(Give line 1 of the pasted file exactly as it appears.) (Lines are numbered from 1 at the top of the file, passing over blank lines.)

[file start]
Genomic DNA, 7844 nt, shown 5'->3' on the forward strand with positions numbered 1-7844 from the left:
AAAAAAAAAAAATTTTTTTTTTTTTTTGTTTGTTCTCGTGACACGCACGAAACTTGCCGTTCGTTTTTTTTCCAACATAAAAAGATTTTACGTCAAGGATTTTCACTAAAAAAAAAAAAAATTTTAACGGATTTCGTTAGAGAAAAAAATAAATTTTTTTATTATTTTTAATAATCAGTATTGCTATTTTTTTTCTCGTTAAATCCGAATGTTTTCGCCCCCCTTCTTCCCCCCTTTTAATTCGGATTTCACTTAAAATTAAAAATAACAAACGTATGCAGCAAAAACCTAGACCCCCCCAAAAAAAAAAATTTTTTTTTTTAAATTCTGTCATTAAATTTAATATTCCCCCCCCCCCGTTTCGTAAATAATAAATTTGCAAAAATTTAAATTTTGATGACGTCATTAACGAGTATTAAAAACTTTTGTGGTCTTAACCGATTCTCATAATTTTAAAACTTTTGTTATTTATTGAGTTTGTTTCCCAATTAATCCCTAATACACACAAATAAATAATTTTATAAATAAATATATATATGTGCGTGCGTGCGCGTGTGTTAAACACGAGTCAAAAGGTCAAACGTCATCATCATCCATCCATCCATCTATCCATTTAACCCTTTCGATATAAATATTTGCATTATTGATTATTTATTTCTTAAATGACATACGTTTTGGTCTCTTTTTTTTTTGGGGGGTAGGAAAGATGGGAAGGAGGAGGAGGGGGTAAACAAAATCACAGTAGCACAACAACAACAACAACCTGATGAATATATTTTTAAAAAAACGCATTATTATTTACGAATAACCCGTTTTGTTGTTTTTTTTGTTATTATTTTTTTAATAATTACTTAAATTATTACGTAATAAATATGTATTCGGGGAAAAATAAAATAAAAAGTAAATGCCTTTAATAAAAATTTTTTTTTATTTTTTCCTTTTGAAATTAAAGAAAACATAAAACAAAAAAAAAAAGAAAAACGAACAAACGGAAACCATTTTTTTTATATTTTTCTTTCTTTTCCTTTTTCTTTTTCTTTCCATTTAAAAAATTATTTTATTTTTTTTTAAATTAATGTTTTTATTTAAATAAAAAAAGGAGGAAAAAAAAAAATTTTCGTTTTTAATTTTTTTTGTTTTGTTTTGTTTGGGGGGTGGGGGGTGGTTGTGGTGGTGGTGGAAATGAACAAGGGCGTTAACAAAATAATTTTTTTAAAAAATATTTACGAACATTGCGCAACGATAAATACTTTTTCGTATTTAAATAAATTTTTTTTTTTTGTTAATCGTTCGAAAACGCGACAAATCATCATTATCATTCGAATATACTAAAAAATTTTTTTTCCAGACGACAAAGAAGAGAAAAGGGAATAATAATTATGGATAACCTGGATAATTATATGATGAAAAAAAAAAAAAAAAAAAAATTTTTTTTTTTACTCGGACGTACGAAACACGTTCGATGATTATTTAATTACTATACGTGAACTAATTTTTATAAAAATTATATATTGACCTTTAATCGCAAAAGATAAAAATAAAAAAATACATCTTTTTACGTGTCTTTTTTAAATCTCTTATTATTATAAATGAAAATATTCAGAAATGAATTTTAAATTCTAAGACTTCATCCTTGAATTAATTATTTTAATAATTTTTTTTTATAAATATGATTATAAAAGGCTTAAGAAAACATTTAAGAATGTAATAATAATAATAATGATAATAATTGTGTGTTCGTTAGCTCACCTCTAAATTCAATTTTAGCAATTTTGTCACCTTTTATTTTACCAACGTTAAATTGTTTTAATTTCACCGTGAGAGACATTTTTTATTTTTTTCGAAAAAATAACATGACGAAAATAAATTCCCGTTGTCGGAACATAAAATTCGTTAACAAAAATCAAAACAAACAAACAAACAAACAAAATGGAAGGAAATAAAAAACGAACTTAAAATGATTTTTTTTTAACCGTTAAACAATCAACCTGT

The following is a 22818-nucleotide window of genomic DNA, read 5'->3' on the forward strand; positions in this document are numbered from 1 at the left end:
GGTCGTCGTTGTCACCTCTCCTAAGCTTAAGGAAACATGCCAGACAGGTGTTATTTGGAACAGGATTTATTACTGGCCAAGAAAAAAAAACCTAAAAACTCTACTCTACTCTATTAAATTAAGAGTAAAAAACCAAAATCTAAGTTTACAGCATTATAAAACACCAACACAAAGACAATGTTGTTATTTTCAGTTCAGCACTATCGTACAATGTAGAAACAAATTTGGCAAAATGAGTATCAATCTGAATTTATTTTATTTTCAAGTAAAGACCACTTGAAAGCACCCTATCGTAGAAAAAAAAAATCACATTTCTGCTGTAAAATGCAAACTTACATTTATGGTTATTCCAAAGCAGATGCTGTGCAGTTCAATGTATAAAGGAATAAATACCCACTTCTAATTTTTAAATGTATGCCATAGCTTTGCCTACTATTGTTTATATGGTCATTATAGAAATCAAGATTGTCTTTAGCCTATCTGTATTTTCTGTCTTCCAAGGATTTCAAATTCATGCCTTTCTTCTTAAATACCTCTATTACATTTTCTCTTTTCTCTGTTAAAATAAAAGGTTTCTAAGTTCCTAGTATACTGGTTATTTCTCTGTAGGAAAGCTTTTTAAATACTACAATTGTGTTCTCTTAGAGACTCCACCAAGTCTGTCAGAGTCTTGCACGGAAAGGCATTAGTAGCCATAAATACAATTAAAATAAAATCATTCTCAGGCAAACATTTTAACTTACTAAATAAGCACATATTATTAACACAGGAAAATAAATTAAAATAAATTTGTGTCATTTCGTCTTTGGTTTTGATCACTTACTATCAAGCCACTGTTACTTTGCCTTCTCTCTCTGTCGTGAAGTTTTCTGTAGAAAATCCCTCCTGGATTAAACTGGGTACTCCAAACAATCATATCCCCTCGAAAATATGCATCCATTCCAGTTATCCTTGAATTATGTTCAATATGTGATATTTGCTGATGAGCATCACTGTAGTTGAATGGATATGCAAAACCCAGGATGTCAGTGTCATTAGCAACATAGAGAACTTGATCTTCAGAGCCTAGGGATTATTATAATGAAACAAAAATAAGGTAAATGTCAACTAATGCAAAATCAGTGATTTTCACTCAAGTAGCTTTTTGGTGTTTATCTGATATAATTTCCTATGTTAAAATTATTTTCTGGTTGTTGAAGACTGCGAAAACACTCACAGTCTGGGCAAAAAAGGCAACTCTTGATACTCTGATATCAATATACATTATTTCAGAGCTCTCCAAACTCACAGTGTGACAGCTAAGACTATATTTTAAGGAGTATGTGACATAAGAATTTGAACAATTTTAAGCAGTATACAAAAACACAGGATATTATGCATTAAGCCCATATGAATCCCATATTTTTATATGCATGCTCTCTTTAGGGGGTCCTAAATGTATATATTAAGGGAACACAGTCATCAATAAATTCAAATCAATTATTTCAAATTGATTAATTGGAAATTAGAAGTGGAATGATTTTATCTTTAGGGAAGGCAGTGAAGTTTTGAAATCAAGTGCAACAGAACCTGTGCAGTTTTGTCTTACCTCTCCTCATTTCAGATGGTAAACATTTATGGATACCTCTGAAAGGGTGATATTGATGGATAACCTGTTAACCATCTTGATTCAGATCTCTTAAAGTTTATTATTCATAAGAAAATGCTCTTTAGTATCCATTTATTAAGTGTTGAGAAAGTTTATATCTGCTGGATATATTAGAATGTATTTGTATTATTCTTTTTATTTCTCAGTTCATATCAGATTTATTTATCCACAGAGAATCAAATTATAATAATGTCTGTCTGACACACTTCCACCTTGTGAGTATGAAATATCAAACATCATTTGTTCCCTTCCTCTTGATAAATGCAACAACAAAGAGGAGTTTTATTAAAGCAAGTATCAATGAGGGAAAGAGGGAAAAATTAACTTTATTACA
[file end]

Genomic DNA, 7844 nt, shown 5'->3' on the forward strand with positions numbered 1-7844 from the left: